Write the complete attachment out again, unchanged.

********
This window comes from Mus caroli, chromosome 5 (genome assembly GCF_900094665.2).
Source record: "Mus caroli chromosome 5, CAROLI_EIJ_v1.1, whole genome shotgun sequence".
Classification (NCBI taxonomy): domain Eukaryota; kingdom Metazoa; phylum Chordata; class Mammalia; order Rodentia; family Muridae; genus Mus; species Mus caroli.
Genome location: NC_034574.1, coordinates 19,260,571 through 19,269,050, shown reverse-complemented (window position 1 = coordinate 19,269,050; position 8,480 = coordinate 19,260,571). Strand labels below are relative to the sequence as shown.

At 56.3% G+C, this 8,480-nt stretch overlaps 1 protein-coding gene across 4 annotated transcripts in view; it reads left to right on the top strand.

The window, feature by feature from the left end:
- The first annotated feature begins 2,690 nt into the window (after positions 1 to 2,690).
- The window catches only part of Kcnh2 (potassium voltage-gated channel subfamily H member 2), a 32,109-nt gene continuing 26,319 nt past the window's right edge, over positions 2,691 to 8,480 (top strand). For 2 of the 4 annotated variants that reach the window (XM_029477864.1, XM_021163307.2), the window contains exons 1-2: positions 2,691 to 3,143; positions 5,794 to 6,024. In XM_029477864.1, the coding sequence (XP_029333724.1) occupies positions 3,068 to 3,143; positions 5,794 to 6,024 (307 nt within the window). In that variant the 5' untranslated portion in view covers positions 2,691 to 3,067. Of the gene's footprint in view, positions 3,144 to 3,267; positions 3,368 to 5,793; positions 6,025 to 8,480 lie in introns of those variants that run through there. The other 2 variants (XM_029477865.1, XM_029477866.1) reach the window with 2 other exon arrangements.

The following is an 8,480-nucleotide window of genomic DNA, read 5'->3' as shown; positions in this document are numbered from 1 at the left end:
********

This window comes from Mus caroli, chromosome 5 (genome assembly GCF_900094665.2).
Source record: "Mus caroli chromosome 5, CAROLI_EIJ_v1.1, whole genome shotgun sequence".
Classification (NCBI taxonomy): domain Eukaryota; kingdom Metazoa; phylum Chordata; class Mammalia; order Rodentia; family Muridae; genus Mus; species Mus caroli.
Genome location: NC_034574.1, coordinates 19,260,571 through 19,269,050, shown reverse-complemented (window position 1 = coordinate 19,269,050; position 8,480 = coordinate 19,260,571). Strand labels below are relative to the sequence as shown.

At 56.3% G+C, this 8,480-nt stretch overlaps 1 protein-coding gene across 4 annotated transcripts in view; it reads left to right on the top strand.

The window, feature by feature from the left end:
- The first annotated feature begins 2,690 nt into the window (after positions 1 to 2,690).
- The window catches only part of Kcnh2 (potassium voltage-gated channel subfamily H member 2), a 32,109-nt gene continuing 26,319 nt past the window's right edge, over positions 2,691 to 8,480 (top strand). For 2 of the 4 annotated variants that reach the window (XM_029477864.1, XM_021163307.2), the window contains exons 1-2: positions 2,691 to 3,143; positions 5,794 to 6,024. In XM_029477864.1, the coding sequence (XP_029333724.1) occupies positions 3,068 to 3,143; positions 5,794 to 6,024 (307 nt within the window). In that variant the 5' untranslated portion in view covers positions 2,691 to 3,067. Of the gene's footprint in view, positions 3,144 to 3,267; positions 3,368 to 5,793; positions 6,025 to 8,480 lie in introns of those variants that run through there. The other 2 variants (XM_029477865.1, XM_029477866.1) reach the window with 2 other exon arrangements.

The following is an 8,480-nucleotide window of genomic DNA, read 5'->3' as shown; positions in this document are numbered from 1 at the left end: